Limit-Up and Limit-Down Trading

09/19/2011 8:30 am EST


Hubert Senters


Limit-up and limit-down rules in the futures markets can greatly affect any trading strategy, explains Hubert Senters, who tells how to adjust in order to stay safe and profitable.

For many traders looking at the agricultural markets with corn or wheat or some of the others, what do you have to know about the limit down and limit-up portion of that market? 

Our guest today is Hubert Senters to talk about that. So Hubert, first of all, what does it mean by “limit up” or “limit down?”

Limit-up and limit-down moves happen in most of the agricultural markets like corn, soybeans, and wheat. All it means is that market can only move that amount before it can move no higher or no lower. 

So let’s take, for example, corn. Corn can move 30 cents a day and then it stops; it won’t go to 31 cents either up or down. It does not lock there, but what happens is once the price action gets to that 30-cent limit, it tends to stop trading just because a lot of people who are either long or short will just hold it for the next day with the anticipation that it will actually gap up or gap down in their situation. 

The weird thing about limits that you have to keep in the back of your mind is, for corn, it’s 30, 45, and 70. So, 30 cents for the first day, and then tomorrow, lets say we went limit up today, 30 cents up in corn. Tomorrow, it has to hit a limit of 45 cents. If it doesn’t close up 45 cents, then it goes back to 30. 

So the three numbers that you need to know are 30, 45, and 70 on corn. 

If I’m in that trade and that happens, I can get out of it, but I can get out of it at that highest price or lowest price?

It depends, like there are a couple of trades that you can do. Let’s say you’re short corn and it goes limit down 35 cents. That’s a good thing. You don’t want to buy a limit-down move when it’s down 30 cents.  Just because there are certain people in that move that won’t want to sell it and won’t want to buy it if you’re on the opposite side of the direction.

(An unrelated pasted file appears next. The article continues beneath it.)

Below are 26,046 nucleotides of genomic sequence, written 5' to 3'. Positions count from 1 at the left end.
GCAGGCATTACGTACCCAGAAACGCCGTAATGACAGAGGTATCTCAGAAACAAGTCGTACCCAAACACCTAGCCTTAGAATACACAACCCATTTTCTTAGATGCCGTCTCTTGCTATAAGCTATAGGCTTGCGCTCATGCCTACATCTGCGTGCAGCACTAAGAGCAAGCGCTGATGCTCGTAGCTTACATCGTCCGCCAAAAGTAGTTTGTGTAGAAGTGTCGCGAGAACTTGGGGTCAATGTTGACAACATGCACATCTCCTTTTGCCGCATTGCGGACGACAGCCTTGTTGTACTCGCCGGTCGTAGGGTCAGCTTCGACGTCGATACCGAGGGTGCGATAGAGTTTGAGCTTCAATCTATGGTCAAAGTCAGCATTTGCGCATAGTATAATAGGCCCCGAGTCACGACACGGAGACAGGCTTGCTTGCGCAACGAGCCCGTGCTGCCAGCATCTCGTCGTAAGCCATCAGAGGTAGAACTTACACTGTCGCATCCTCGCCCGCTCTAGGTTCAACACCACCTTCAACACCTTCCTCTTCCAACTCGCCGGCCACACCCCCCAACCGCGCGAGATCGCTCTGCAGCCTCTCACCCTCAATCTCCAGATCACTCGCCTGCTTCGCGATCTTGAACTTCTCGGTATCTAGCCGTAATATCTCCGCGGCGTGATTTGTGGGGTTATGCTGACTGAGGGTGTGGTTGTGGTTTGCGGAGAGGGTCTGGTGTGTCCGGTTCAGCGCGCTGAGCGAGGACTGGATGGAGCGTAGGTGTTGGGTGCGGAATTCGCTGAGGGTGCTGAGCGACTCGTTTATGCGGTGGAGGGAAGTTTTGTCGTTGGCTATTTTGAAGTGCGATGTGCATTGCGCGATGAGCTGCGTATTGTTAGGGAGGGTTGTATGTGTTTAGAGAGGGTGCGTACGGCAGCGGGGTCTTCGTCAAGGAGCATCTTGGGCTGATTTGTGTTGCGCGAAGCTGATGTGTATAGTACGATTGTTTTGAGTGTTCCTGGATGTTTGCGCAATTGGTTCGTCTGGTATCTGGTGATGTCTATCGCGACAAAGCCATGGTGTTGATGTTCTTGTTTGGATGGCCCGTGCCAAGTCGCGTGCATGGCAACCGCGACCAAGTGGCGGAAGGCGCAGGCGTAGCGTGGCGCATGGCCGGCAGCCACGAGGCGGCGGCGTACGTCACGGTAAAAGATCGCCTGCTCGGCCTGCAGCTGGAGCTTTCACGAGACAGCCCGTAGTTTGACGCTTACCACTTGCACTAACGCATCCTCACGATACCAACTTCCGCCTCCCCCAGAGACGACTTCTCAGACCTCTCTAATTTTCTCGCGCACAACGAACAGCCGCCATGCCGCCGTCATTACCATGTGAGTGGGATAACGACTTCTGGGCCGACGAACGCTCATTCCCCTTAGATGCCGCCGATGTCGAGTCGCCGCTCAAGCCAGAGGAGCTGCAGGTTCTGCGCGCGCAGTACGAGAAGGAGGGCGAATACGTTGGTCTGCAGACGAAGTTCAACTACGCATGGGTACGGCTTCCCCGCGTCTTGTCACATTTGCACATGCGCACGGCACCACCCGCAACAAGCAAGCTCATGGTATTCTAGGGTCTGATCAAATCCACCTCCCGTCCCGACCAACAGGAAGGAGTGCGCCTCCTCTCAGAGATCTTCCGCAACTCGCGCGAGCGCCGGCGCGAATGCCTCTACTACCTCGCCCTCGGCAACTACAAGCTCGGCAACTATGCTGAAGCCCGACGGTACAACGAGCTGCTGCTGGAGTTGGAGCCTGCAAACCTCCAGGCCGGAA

It doesn’t mean you can’t; it just means that you have increased odds of being stuck in that position. 

What you can do if you’re long corn and it goes limit up 30 cents, start looking at soybeans and wheat because they could potentially also go limit up.

NEXT: Key Factors for Traders to Consider


Now is this a seasonal thing where this will happen more often at certain times of the year?

I don’t know if it has seasonality to it; it’s pretty random when it happens, but when it does happen, if you have a one- or two-day limit-up or limit-down move, it’s usually the first signal of a trend change and it starts moving in the opposite direction. 

This is obviously done to avoid hysteria or markets completely bottoming out without some kind of safety net.

Exactly, it’s almost like the indexes, where you’ve got the circuit breakers in effect, and basically, they don’t want it where you can run corn up two bucks a day.

Is this kind of built-in risk, baiting risk for me; should I think of it like that?

It could be a baiting risk, or if you don’t know what you’re doing, you could get your head ripped off with the risk. If you get stuck in a limit-up move and let’s say you’re short, there’s not going to be a whole lot of people that help you out of that move. You just need to have a little caution there.

Alright, and then finally, I know you’re a technical trader, but do you look at the fundamentals, especially when you’re talking about agriculturals where we factor in planting, weather, that sort of thing?

I don’t look so much at the fundamentals. I usually look at most of the technicals, and we’ll see “Alright there’s a population boom, we’re probably going to need more agriculture and commodities” and stuff like that. 

Over the long term, commodities are probably going to rise, but on an intraday basis, I don’t really care. I will trade them whichever way they go. 

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